reason or another. One passed the practical, one didn't. I still don't

understand how that happened. In essence, who ever graded those slides

that my pathologist and I didn't know what we were doing.
    Now, on the other hand, all prospective employees that apply at my

sit down and cut a few blocks to demonstrate that they know how to
handle a microtome.
    Book knowledge is one thing, but you have to agree in the histo lab,
skill is very important. Just my 3 cents.

Joe "let the flaming begin, again"

----- Original Message -----
From: "Jennifer MacDonald" <JMacDonald <@t> mtsac.edu>
To: "Larry Woody" <slappycraw <@t> yahoo.com>
Cc: <histonet <@t> lists.utsouthwestern.edu>;
<histonet-bounces <@t> lists.utsouthwestern.edu>; "Chen, Leslie" 
<LChen <@t> mednet.ucla.edu>
Sent: Wednesday, January 31, 2007 7:15 PM
Subject: Re: [Histonet] ASCP Exam

> Lack of a practical has nothing to do with mandatory certification. 
> practical was a component of the HT/HTL (ASCP) certification exam. 
> of the exam gives the applicant national certification with the
> Mandating certification may very well be dictated by pathologists,
> has ABSOLUTELY NOTHING to do with the practical aspect of the HT/HTL

> being discontinued.
> It is interesting to note that no other laboratory science
> requires a practical.  Does that make those certified applicants any

> competent?
> Expense was not the only criteria that was used to make the decision
> discontinue the practical.  There were many factors.   With HIIPA
> regulations obtaining the tissue was also becoming difficult for
> applicants.  Some applicants have access to fully automated labs,
> others don't.  Some out there are unethical and don't do any of the
> themselves.  What makes it a fair and valid exam.  At least with the
> "written" portion applicants must show knowledge of the principles
> procedures and the ability to recognize problems and to troubleshoot

> Sending the slides to the graders is not an option.  The ASCP had a
> sophisticated grading system to ensure anonymity to each applicant
> ensure that the grading was equitable.  Sending out slides to
> would have compromised a fair system.  You also open up the
> breakage and lost slides/blocks.
> There is no method of examination that will please everyone.  The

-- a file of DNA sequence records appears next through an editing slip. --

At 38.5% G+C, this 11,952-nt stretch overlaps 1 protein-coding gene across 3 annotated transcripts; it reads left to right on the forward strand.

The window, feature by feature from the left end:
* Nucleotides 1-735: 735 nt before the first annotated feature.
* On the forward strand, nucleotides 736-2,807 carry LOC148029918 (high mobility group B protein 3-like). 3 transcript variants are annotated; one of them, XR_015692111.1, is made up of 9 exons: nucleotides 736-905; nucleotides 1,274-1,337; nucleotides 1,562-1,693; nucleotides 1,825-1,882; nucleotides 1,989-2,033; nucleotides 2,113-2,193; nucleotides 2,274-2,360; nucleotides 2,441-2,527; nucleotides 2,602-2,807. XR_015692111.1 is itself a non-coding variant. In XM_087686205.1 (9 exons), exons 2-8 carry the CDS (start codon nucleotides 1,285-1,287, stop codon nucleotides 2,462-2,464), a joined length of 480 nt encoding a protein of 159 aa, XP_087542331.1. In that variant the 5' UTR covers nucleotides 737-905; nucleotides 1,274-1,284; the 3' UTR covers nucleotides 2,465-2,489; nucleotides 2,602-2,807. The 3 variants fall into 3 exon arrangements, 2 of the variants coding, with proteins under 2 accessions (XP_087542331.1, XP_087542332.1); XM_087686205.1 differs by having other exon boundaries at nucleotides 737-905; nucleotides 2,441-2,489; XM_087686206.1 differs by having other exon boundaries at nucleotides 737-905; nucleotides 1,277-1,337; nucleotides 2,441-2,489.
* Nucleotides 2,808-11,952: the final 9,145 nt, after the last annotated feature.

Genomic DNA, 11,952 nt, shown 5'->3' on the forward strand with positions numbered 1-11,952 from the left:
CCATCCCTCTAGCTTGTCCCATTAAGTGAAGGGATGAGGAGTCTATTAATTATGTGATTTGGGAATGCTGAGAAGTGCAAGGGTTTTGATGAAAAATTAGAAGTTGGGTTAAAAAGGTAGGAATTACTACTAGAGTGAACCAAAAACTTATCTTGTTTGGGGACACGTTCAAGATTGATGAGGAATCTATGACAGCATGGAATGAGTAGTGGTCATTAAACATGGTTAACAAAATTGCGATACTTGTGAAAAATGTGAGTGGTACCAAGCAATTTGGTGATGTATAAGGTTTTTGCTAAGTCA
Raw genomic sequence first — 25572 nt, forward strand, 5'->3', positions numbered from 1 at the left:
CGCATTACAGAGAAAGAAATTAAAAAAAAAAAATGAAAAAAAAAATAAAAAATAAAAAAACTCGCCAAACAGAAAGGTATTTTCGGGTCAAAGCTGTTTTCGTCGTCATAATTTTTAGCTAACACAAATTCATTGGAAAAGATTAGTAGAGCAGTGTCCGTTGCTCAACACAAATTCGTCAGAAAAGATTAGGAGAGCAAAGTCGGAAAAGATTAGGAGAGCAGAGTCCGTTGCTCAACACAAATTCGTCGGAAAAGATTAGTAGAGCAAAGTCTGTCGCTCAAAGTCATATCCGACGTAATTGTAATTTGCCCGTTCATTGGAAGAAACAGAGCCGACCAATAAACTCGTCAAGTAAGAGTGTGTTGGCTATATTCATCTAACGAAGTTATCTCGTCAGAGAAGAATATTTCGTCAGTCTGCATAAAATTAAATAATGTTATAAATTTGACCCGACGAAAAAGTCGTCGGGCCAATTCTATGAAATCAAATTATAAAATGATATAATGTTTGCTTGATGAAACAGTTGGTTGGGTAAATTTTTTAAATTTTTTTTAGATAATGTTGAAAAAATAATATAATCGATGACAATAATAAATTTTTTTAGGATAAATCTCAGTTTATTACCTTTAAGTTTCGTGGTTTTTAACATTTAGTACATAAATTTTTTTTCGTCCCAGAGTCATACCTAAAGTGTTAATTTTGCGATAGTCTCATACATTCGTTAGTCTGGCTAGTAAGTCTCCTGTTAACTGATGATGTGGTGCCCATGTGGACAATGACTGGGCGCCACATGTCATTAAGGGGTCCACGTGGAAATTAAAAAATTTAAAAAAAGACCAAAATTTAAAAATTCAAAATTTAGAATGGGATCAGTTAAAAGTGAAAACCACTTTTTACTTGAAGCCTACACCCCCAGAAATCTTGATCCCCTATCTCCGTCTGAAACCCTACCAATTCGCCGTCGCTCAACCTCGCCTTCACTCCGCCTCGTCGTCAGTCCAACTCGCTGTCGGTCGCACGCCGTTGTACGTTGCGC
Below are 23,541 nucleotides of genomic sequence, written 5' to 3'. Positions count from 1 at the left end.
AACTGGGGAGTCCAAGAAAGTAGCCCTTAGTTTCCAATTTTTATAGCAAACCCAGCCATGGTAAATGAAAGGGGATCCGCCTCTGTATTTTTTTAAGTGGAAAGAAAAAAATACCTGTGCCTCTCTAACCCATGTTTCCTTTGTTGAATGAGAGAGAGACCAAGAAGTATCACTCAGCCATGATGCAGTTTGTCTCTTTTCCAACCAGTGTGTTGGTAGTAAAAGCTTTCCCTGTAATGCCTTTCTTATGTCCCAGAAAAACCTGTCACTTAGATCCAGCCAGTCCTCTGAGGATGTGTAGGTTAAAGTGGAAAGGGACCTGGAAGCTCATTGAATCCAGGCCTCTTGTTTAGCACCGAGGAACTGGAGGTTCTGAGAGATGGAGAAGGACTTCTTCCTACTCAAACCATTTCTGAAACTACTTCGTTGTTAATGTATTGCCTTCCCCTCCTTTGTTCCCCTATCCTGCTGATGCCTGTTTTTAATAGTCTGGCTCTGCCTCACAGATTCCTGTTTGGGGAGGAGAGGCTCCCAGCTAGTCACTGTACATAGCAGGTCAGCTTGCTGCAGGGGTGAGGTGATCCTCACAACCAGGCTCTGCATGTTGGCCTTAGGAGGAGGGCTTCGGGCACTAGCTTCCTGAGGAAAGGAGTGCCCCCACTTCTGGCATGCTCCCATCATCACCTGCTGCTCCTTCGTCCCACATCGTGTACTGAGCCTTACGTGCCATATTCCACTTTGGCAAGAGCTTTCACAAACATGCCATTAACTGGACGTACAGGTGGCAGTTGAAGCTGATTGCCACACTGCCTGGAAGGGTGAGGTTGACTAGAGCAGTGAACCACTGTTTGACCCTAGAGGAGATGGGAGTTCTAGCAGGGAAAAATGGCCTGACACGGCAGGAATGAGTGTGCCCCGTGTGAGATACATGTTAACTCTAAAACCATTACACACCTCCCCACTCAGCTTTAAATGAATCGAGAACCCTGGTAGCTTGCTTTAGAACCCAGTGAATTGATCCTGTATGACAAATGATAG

> who had feedback from many people in the histology field, made the
> decision that they felt would be fair to MOST applicants.
> The ability to cut good sections does not make one a good histotech,

> a good microtomist.  Just as the ability to pass the computer portion
> the exam does not make one a good histotech, but the odds are better
> well rounded employee.  One needs to understand and interpret the
> they are performing, not just load them on the Stainer.
> Just my opinion,
> Jennifer MacDonald
> Larry Woody <slappycraw <@t> yahoo.com>
> 01/31/2007 02:04 PM
> To
> Jennifer MacDonald <JMacDonald <@t> mtsac.edu>, "Chen, Leslie"
> <LChen <@t> mednet.ucla.edu>
> cc
> "'histonet <@t> lists.utsouthwestern.edu'" 
<histonet <@t> lists.utsouthwestern.edu>,
> histonet-bounces <@t> lists.utsouthwestern.edu 
> Subject
> Re: [Histonet] ASCP Exam
> Hate to say it but I think Pathologists have a lot to do with why
> isn't mandatory certification for HT and HTL.
> Jennifer MacDonald <JMacDonald <@t> mtsac.edu> wrote:
> The practical will only apply to those that did not pass prior to
> Anyone that applies for 2007 and beyond does not do the practical.
> The instructions state do not download the practical instructions
> told to do so by the ASCP
> "Chen, Leslie"
> Sent by: histonet-bounces <@t> lists.utsouthwestern.edu 
> 01/31/2007 11:42 AM
> To
> "'histonet <@t> lists.utsouthwestern.edu'" 
> cc
> Subject
> [Histonet] ASCP Exam
> I'm sorry, I'm confused about the conversations regarding the
> portion of the exam. Are you saying that the practical part is no
> required for HT or HTL cert for ASCP? According to their website,
> practical is still required. There are practical instructions:

> igibility/htl.aspx
> Thanks.
> Leslie